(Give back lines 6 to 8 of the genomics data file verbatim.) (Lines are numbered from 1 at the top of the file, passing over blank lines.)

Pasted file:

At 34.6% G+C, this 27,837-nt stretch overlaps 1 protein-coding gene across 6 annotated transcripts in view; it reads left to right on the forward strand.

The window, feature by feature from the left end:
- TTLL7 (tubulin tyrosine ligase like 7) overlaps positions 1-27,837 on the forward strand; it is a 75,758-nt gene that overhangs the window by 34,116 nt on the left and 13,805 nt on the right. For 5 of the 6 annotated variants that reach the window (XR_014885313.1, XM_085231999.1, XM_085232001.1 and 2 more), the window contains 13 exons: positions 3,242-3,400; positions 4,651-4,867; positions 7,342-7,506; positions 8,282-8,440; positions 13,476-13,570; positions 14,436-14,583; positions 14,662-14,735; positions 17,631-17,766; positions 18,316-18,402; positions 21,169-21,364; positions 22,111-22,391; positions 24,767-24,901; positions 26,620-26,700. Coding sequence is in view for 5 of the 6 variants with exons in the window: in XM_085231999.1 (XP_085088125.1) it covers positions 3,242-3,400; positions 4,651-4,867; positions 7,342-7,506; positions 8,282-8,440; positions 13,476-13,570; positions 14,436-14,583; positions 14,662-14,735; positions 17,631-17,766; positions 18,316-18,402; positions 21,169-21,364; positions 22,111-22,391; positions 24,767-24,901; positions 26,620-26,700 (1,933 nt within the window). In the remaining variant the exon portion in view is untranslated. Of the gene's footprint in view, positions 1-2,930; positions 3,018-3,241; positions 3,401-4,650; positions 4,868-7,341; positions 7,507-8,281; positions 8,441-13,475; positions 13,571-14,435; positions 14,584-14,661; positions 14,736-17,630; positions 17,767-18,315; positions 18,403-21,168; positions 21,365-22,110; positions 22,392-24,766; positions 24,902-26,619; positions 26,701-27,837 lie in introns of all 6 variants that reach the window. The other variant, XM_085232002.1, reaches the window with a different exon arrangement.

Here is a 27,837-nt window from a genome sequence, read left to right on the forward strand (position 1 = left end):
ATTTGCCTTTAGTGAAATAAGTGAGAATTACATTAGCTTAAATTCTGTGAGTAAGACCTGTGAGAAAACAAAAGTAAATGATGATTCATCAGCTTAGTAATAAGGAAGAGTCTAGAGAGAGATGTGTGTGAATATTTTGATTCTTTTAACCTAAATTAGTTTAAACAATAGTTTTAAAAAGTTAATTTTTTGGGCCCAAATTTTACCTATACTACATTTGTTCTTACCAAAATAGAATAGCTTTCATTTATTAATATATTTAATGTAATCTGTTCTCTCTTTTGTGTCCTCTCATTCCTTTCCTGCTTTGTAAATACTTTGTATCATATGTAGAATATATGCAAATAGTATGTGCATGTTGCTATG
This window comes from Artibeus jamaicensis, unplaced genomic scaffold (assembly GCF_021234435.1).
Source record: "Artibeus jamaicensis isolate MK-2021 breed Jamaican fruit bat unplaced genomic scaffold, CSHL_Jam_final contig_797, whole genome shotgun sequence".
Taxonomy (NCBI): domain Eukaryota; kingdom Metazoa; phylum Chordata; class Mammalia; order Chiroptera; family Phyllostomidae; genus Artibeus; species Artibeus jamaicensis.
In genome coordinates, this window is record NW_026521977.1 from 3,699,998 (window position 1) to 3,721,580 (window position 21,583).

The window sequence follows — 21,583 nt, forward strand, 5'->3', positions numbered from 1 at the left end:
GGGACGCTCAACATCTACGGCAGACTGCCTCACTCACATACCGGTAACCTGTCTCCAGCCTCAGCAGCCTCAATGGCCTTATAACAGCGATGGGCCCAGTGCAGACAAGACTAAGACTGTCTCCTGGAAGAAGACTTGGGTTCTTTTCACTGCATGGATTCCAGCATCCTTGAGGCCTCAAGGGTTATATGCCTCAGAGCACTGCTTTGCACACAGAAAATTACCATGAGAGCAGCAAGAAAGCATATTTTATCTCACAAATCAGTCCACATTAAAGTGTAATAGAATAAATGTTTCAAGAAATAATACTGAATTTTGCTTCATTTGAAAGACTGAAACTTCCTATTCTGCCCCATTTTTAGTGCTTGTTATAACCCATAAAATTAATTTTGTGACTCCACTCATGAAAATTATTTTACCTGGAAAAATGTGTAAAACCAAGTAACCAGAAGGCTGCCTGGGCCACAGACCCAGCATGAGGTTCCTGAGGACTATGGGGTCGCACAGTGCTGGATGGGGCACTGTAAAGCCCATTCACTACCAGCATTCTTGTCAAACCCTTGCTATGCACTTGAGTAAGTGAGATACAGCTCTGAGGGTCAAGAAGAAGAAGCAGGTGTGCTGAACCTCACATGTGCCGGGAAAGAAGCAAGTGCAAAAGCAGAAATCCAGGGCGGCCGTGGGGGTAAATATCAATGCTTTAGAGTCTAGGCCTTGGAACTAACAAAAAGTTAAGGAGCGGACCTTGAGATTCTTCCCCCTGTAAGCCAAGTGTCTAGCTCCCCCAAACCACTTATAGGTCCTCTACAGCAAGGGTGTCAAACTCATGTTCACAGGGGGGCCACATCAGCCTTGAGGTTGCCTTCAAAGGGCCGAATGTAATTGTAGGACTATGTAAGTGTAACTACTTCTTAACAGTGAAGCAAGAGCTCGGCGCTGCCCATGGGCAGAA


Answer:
This window comes from Artibeus jamaicensis, unplaced genomic scaffold (assembly GCF_021234435.1).
Source record: "Artibeus jamaicensis isolate MK-2021 breed Jamaican fruit bat unplaced genomic scaffold, CSHL_Jam_final contig_797, whole genome shotgun sequence".
Taxonomy (NCBI): domain Eukaryota; kingdom Metazoa; phylum Chordata; class Mammalia; order Chiroptera; family Phyllostomidae; genus Artibeus; species Artibeus jamaicensis.